I'm going to let you take a big breath after that. It's a good story, I'm just not sure it's true.
If you are a Harry Potter fan (as I am), you might recall a scene in one of the movies when Dumbledore, the headmaster of Hogwarts School of witchcraft and wizardry, shows Harry Potter, student and hero, a distorted memory. The memory starts out fairly normal and reasonable, then things get weird and something feels off. Harry recognizes the weirdness at once. Dumbledore wants Harry to go to the original source of the memory, and get the real story.
That's this article for me. The painful thing is that I can't go to the original source to sort it out. So we have to sift it out and see what is true and what is debatable. There's a lot off here, and some things are sort of eerie. Like the line "You can't lock a million people up."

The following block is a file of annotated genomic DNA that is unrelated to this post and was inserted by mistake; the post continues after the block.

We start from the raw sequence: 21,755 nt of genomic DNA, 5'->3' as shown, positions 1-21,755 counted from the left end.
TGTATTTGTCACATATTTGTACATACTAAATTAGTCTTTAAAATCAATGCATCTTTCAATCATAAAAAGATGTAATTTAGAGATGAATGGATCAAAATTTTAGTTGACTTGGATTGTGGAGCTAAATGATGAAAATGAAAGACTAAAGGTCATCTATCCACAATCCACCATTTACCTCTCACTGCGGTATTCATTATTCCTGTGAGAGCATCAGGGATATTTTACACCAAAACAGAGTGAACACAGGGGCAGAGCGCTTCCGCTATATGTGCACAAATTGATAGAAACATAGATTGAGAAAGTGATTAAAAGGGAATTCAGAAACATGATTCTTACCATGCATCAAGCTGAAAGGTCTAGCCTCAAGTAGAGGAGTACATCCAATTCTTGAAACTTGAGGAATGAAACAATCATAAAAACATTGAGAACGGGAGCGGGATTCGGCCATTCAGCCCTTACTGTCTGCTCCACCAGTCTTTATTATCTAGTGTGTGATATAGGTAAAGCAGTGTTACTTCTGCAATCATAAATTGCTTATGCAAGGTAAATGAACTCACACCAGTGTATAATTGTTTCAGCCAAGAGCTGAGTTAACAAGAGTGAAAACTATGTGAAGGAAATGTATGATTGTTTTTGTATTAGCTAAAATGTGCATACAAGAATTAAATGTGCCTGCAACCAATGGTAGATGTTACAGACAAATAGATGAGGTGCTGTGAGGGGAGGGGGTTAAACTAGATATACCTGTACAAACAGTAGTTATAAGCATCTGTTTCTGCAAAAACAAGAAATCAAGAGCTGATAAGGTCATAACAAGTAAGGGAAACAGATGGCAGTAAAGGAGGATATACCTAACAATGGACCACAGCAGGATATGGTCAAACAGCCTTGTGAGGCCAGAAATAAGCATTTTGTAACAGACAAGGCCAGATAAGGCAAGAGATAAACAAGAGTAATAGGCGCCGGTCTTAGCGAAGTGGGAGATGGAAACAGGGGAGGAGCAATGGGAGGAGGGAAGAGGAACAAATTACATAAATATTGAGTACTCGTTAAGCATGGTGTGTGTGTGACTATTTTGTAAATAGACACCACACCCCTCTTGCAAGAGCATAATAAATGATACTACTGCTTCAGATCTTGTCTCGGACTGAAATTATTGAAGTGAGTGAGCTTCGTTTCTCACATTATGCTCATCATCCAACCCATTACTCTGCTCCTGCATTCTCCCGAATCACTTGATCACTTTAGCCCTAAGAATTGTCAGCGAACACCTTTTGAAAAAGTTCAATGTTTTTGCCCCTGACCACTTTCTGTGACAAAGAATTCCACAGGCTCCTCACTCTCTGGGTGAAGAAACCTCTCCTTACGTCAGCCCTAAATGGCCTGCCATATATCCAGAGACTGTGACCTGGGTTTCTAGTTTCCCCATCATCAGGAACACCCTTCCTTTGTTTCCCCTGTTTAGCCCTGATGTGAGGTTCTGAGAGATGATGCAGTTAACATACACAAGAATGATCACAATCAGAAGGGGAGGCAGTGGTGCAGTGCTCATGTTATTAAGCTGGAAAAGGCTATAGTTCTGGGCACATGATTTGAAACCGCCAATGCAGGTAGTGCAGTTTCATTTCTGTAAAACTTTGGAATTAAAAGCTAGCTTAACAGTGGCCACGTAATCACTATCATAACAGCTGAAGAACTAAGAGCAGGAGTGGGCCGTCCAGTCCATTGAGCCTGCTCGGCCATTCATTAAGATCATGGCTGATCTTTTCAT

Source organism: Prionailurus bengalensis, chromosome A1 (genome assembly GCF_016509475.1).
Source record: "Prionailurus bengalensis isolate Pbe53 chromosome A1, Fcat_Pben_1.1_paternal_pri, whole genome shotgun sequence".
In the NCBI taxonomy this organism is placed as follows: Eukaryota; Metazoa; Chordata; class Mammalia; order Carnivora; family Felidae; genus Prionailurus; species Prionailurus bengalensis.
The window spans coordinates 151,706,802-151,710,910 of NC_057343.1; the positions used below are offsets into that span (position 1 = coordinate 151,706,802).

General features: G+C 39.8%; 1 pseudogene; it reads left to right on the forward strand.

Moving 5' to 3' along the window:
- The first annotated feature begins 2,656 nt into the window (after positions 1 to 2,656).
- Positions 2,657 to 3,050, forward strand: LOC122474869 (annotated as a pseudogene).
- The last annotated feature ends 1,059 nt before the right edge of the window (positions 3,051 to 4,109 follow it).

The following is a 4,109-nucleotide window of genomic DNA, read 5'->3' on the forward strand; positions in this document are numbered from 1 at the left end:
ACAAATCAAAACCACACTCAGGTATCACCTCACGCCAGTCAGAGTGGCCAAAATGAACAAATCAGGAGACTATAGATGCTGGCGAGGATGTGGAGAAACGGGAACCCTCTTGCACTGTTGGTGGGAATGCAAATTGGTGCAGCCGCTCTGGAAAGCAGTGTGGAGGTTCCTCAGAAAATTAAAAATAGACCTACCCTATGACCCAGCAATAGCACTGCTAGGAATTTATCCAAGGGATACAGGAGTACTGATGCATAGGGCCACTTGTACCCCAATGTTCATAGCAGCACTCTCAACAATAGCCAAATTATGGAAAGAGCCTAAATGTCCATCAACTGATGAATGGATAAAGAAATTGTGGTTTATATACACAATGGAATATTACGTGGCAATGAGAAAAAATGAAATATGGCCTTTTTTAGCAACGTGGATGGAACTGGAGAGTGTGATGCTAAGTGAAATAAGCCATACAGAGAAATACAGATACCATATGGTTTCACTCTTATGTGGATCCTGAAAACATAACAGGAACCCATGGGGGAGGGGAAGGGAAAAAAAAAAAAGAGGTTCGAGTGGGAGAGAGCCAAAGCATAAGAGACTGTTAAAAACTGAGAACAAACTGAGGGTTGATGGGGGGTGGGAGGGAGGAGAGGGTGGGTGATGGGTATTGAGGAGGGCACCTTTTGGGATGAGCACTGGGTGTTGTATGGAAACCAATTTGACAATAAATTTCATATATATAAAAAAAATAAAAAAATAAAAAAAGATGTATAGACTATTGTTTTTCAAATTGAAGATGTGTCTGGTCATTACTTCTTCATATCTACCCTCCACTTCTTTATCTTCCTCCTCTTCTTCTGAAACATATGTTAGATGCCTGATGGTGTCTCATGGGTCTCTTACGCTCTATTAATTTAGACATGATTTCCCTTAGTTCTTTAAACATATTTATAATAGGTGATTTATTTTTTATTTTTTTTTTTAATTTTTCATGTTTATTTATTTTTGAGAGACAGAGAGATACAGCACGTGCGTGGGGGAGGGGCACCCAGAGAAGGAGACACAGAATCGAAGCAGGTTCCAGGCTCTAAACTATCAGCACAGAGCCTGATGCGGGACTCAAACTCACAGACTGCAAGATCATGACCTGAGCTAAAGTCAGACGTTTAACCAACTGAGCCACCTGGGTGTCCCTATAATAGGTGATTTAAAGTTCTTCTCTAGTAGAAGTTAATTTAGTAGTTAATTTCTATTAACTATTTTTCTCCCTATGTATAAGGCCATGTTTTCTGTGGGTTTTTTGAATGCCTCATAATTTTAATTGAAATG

So let's start with this: Opa never said anything to anyone in the family (that I am aware of, and I've asked) about being in a concentration camp. He also has not mentioned it (that I'm aware of) in any of the documents to the AFSC. We saw recently that he asks his contact at the AFSC about whether or not to mention in his application for permanent residency his very brief detainment at the Holland border, in which he was not even processed but released back into Germany. (One of the questions on those immigration forms is whether or not you have been arrested or imprisoned here or abroad.) There isn't even a family lore about it (which there are about other things). So I am automatically set to question this statement that he escaped a concentration camp. But I'm not throwing it out completely.